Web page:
Kühlbrandt is interested in the structure of membrane proteins, which are normally extracted from their surroundings before examination. But with the recent emergence of electron tomography, Kühlbrandt realized, “if a protein is large enough, it should be possible to visualize it in situ without taking the whole thing apart.” His team tried its luck on ATP synthase embedded in bits of mitochondrial membrane.
The images revealed long ribbons of ATP synthase dimers in highly curved membranes. Previous work suggests that the curvature is created by the dimers: yeast mutants lacking dimerization subunits are missing the elaborate mitochondrial membrane invaginations called cristae. And the massive synthase leaves little room for anything else to do the bending.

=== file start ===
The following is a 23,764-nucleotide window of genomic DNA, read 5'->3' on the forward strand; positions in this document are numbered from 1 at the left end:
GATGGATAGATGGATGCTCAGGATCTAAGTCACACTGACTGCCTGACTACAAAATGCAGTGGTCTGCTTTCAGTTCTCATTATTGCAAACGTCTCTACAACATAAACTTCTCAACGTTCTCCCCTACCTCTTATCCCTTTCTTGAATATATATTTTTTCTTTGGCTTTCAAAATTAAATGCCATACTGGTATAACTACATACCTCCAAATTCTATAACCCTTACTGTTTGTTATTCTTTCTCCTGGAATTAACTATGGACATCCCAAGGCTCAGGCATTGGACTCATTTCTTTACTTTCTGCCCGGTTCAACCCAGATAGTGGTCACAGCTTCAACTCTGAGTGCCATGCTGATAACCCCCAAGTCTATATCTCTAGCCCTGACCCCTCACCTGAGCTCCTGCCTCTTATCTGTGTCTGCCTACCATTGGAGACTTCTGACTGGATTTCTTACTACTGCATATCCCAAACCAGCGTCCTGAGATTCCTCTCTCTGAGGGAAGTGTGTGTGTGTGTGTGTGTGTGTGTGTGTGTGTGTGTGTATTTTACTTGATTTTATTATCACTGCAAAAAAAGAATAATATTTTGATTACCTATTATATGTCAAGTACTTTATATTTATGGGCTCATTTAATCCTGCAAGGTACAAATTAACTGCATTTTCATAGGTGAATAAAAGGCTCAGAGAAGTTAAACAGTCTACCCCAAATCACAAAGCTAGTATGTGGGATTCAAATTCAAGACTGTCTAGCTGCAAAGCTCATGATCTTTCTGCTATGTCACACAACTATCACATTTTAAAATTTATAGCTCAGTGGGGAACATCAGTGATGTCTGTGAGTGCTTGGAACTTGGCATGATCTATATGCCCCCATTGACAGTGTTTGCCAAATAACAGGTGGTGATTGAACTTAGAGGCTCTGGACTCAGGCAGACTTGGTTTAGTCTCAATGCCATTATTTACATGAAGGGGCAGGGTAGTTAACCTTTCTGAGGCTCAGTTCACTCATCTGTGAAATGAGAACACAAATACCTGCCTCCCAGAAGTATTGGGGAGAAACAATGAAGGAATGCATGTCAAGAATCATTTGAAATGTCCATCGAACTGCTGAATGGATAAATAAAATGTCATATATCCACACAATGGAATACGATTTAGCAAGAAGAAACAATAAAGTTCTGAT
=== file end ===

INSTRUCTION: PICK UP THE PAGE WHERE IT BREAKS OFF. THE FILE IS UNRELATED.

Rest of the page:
The curves, the group suggests, make the synthase more efficient by increasing the local pH gradient, which helps drive ATP synthesis. The gradient is created by the pumping of protons into the inner membrane space. Mathematical calculations revealed that those protons can be more densely packed along membrane curves, thereby increasing the pH gradient there, where ATP synthase is situated.
Bacteria get by with only monomeric ATP synthase in flat membranes. But eukaryotes probably evolved dimers rapidly, as they are found in yeast, unicellular ciliates, and mammals.